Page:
Gwynne Dyer

Nation-states, like four-year-olds, find it very hard to admit they are in the wrong and apologise. Adult intervention often helps, but all Japan and South Korea have is US Secretary of State Mike Pompeo (who tried and failed to mediate a week ago in Bangkok). So the trade war between the two grows and festers.

There are obvious similarities with the trade war that Donald Trump is waging against China, with Japan’s prime minister Shinzo Abe playing the Trump role: blustering bully with no clear game plan. Like the Trump trade war, too, the Japan-South Korea confrontation threatens to destabilise both East Asian security arrangements and the global market.

Yet the confrontation between Tokyo and Seoul is not really about trade at all. It’s about the difficult history of relations between an ex-imperial power, Japan, and its former colony, Korea.

Japan is existentially in the wrong in this relationship, because it seized control of Korea in 1905 and ruled it, sometimes with great brutality, until it was defeated in the Second World War in 1945. But Tokyo claims that it discharged whatever moral debt it owed when it paid US$500 million to Seoul in 1965.

Japan offered to pay compensation directly to Korean individuals who had suffered forced labour and other injustices during the Second World War, but Seoul preferred to take a lump sum (and spend almost all the money on development). Many of the victims got little or nothing. The resentment this caused was easily diverted onto Japan, where anti-Japanese sentiment has deep historical roots.

Fast forward to last October, when South Korea’s Supreme Court ruled that the lump-sum, government-to-government deal of 1965 did not cover damages for the mental anguish of individual wartime labourers. South Korean individuals could claim compensation from the Japanese industries that used them as forced labour during the war.

South Korea’s president Moon Jae-in did not seek this ruling from the Supreme Court, which was clearly stretching the law almost to breaking point, but in practical political terms he could not disown it.

Japan, however, was horrified. Accepting the ruling would open to door to huge claims for compensation from people who suffered “mental anguish’’ from the Japanese occupation in all the other countries Japan invaded between 1937 and 1945. It also felt cheated: half a century ago it paid out a lot of money to end any further claims like these.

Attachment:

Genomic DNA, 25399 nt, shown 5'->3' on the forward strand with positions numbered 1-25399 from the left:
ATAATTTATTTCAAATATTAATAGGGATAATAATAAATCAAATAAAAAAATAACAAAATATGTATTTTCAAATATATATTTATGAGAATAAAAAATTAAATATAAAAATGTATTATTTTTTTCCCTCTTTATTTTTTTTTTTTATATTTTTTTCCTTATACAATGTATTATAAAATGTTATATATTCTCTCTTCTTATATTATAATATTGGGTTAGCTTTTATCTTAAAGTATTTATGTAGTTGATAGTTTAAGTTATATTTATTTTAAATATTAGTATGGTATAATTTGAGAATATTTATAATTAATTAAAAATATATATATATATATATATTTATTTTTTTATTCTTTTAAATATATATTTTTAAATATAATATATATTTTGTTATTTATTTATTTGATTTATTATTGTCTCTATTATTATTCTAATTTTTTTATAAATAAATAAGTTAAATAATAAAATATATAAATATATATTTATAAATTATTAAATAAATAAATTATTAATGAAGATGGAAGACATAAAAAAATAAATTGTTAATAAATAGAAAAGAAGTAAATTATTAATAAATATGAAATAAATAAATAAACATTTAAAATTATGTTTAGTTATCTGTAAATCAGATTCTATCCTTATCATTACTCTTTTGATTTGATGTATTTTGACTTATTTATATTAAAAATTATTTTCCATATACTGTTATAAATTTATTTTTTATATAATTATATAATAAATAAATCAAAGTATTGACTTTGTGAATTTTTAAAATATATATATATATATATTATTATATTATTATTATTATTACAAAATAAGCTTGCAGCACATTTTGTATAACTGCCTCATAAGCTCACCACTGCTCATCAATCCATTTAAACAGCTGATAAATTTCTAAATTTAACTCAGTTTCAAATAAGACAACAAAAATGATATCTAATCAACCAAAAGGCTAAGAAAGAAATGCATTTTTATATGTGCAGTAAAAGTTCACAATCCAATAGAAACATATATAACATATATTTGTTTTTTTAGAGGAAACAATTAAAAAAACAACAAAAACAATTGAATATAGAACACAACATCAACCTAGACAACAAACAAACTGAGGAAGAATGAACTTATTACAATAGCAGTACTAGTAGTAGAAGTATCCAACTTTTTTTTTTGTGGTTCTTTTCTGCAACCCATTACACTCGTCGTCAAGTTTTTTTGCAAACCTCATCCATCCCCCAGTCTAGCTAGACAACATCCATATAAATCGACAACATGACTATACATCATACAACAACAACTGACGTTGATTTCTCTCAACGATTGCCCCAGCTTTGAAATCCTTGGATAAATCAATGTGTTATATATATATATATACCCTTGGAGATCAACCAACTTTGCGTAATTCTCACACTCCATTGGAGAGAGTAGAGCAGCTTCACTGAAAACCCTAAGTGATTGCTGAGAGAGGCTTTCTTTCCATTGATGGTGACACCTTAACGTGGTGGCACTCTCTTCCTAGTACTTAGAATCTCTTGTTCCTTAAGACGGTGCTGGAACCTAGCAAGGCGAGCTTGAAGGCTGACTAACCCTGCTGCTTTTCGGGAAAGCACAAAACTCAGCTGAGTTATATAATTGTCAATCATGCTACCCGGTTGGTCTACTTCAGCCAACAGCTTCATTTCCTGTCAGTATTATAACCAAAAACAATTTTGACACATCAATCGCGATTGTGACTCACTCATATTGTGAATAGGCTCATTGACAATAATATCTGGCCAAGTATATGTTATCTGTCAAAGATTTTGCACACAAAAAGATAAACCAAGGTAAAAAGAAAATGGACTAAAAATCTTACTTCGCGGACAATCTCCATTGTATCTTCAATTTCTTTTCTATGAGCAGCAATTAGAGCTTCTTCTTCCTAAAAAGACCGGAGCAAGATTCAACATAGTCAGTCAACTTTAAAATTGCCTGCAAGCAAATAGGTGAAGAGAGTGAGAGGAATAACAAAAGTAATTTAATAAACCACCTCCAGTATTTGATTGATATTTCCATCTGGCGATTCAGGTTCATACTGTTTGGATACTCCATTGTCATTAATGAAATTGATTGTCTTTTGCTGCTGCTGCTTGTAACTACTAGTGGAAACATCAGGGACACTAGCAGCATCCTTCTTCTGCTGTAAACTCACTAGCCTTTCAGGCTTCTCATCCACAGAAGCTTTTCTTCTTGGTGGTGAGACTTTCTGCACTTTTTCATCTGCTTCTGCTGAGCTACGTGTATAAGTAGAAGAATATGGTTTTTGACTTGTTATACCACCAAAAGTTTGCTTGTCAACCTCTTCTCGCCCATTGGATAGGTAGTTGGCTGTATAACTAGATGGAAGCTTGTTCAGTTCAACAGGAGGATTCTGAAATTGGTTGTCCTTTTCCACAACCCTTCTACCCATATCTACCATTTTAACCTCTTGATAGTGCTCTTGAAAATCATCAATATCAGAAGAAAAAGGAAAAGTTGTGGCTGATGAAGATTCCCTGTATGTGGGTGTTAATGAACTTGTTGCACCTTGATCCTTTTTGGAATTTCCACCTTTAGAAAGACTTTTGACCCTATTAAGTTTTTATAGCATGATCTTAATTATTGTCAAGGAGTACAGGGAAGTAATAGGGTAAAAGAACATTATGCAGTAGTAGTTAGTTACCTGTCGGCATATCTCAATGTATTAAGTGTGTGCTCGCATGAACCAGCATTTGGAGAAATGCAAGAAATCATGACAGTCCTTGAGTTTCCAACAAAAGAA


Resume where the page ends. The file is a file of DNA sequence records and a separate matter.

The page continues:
Japan and Koreans have almost always managed to keep important issues like trade and national security separate from the emotional flare-ups that make the relationship so fraught. Last month, however, prime minister Abe completely lost the plot. He began imposing restrictions on Japanese exports to South Korea.

They are relatively minor restrictions. Chemicals essential to making semi-conducters that South Korea buys from Japan now require export licences, and South Korea has been dropped from Japan’s “whitelist’’ of countries that are allowed to buy goods that can be diverted for military use with minimal restrictions.

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No big deal, really. Just a few extra hurdle to cross, meant to rebuke and annoy South Korea, not to cause serious injury.

But it has actually enraged South Koreans, who have spontaneously begun boycotting Japanese imports. These long established trading partners, both closely allied to the United States and both anxious about China’s rise and the threat of North Korea, are heading for a real trade war.

Which, with help from the bigger trade war Donald Trump started with China, may be enough to tip the world economy into a deep recession.

• Gwynne Dyer is an independent journalist


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